“From my very first course, LiquidPlanner was 100% successful for my goal of having students learn about project management. It was a way for students to learn big concepts without having to learn software. The UI is pretty self-explanatory. It’s hard for them to make mistakes.”
“LiquidPlanner has become an integral part of my course because it provides an easy way for students to truly comprehend essential project management principles,” said Sieverts. “For example, range estimation is critical for managing any project. When students see ranges automatically visualized in LiquidPlanner, a light bulb goes on in their heads and they understand it immediately.”
Sieverts also likes LiquidPlanner’s ability to allocate resources effectively, setting realistic work schedules that limit a team member’s workload to eight hours per day. This “automatic leveling” functionality gives LiquidPlanner a distinct advantage over other project management software, which typically allows a single team member to be overbooked, sometimes exponentially. With automatic leveling, LiquidPlanner’s projections are more realistic because they are grounded in real world parameters such as the actual availability of resources.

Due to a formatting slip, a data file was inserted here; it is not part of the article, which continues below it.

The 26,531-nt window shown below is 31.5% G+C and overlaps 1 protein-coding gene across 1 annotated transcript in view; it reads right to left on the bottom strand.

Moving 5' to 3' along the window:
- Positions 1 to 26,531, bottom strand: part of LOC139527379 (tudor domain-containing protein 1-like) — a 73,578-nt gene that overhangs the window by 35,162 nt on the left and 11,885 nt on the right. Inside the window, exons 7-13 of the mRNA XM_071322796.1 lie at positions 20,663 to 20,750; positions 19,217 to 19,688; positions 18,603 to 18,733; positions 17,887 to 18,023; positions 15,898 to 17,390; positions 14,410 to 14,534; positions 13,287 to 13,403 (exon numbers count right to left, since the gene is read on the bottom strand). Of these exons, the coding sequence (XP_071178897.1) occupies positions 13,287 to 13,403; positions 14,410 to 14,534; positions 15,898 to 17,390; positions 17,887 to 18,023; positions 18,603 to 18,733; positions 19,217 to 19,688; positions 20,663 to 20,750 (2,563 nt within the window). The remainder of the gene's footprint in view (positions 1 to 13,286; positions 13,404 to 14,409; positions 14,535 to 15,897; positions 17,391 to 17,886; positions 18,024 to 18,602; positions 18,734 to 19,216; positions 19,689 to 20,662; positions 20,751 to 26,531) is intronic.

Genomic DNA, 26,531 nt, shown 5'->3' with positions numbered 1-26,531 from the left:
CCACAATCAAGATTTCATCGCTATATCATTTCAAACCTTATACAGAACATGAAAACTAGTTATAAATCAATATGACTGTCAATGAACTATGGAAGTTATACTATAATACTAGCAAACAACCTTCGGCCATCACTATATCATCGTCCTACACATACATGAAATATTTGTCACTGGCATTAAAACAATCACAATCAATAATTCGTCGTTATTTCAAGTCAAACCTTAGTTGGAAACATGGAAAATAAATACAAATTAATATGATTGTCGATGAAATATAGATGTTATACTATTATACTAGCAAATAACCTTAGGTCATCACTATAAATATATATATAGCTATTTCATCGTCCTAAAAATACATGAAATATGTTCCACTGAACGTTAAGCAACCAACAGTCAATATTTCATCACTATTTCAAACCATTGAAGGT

Students Build Their Own Projects
As part of the course, students are given six months to plan, execute and finalize one of their own projects using LiquidPlanner so that they can learn in detail about process improvement projects. While most students are focused on web development projects, some choose construction, process improvement, or even volunteer projects. Students begin by articulating their project’s goal, the customer need, and various deliverables, as well as required resources and project timelines.